The Data, The Whole Data, and Nothing But the Data

Why you need to complete and standardize the information going into your database

Your business data is more than just bits and bytes lodged in a server farm somewhere. Business data goes beyond just customer data and the hardware and software that store it.

Business data is a product of the process of collecting, standardizing and distributing that information to those who will use it. If the collection process is flawed the data will be flawed. Quality data is the foundation of any database, whether it’s a project specific database someone whipped up on Access or a multi-million dollar information system. The value of the data is in direct proportion to the quality of the data.

Factors That Impact Data Quality

Poor data quality is caused by more than just fumble-fingered typists.  While data entry errors do cause problems, the usefulness of a database can be even more limited by its structure, quirks in how the fields are set up and lack of standardization of common fields. These problems can become even more pronounced when trying to migrate data from one database and merge it with another. Factors that impact data quality include:

1. Obtaining bad data from supposedly reliable sources - Too often information systems managers trust sources of information they shouldn’t. It’s best to take a hard look at any data before you bring it into your system.

2. Faulty data collection processes – Data collection processes that use faulty collection instruments collect faulty data.  These instrument flaws can include fields that record ordinary information in non-standard ways such as collecting birthdates in memo fields. Data collection instruments that ask ambiguous questions tend to collect ambiguous answers. Multiple choice questions can leave out critical choices. Required fields may ask for information many responders would rather not provide. Those who choose not to answer may find themselves unable to finish surveys without providing the objectionable information and abandon the survey. This sorts an entire market segment out of the sample and can make the sample invalid.

3. Miscommunication – If data collectors misunderstand what the survey instrument expects good data to look like, they may alter the data to fit the format of the question or make up data to fill an empty field instead of leaving it blank.

4. Failure to Maintain and Update the Data – Data and especially demographic data tends to change over time. Failure to keep up with the changes in contact information, age and to review the data, remove duplicates and damaged records results in inevitable deterioration of the data your company depends on.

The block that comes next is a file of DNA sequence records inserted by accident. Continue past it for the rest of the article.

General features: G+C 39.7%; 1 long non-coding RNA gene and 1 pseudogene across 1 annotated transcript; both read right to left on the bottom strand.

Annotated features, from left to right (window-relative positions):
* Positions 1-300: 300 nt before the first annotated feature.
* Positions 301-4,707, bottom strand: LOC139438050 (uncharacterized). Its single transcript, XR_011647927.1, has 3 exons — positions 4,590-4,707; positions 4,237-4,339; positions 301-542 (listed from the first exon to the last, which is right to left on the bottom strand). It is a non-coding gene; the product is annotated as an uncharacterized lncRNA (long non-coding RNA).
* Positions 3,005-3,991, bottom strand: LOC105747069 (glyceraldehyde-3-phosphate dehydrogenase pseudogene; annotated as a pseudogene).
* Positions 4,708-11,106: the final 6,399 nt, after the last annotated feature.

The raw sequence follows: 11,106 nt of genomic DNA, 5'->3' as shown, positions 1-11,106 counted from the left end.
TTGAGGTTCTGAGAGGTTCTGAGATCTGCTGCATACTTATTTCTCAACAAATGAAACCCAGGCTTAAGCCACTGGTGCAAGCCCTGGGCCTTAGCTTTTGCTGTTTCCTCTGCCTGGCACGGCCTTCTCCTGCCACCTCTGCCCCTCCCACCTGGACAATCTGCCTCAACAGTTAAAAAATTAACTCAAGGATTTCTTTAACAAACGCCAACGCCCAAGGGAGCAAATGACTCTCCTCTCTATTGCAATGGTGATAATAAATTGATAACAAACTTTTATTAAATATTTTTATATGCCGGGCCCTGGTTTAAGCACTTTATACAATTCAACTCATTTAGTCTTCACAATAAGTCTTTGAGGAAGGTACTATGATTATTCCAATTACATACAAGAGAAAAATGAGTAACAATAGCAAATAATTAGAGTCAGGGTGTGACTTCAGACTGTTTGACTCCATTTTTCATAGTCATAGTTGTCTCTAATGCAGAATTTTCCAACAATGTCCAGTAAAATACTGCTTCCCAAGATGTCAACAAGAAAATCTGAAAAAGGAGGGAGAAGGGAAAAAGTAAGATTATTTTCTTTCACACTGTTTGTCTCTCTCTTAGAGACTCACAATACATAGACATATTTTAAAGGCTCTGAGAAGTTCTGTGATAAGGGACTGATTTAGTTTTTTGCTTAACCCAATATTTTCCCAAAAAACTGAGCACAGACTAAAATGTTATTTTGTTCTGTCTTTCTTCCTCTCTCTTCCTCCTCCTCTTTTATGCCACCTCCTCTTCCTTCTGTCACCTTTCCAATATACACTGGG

5. Misusing Otherwise Good Data - Calculation and processing instructions, filters and formats applied to databases can alter or misdirect data and spoil its effectiveness for use in decision-making and planning.

6. Trust in Automated Systems - As users come to trust automated information systems, it becomes ever more critical that information systems start out with high quality data - “Garbage in, garbage out!” as the saying goes.

Data Quality Improvement

The only way to insure you are collecting high quality data is to create a data quality improvement program.  The project includes representatives from all departments and levels of the company. The team evaluates your company’s need for data, the actual quality of its existing data and follows a step by step development process that engages all the business systems of the company. The data quality improvement process is designed to insure the following:

●     Completeness of data collection

●     Validity of data collected

●     Structural integrity of the database itself

●     Business-Rule Integrity

●     Standardization of data in conformance to conventional database standards.

Information Systems Responsibilities


To reach a consistently higher data quality standard, the information systems staff must prioritize sources from which information is gathered, drawing from highest quality sources first. The IS team should be the cheerleaders for implementing organization wide data quality policies and take the lead in promoting standardization of data fields used by all departments.

Standardized data fields insure that everyone is collecting the same types of data wherever they collect it. Identify your company’s critical data quality needs. To do this policies and procedures must be created that promote accurate data collection no matter what department or system within the company generates the data.

A data quality improvement project will:

  1. Facilitate information exchange
  2. Reduce data maintenance costs
  3. Improve everyone’s access to data
  4. Reduce the cost of data maintenance
  5. Provide richer levels of information
  6. Allow easier access to information throughout the organization
  7. Improve communication and coordination between systems and departments

data quality Driving Revenue

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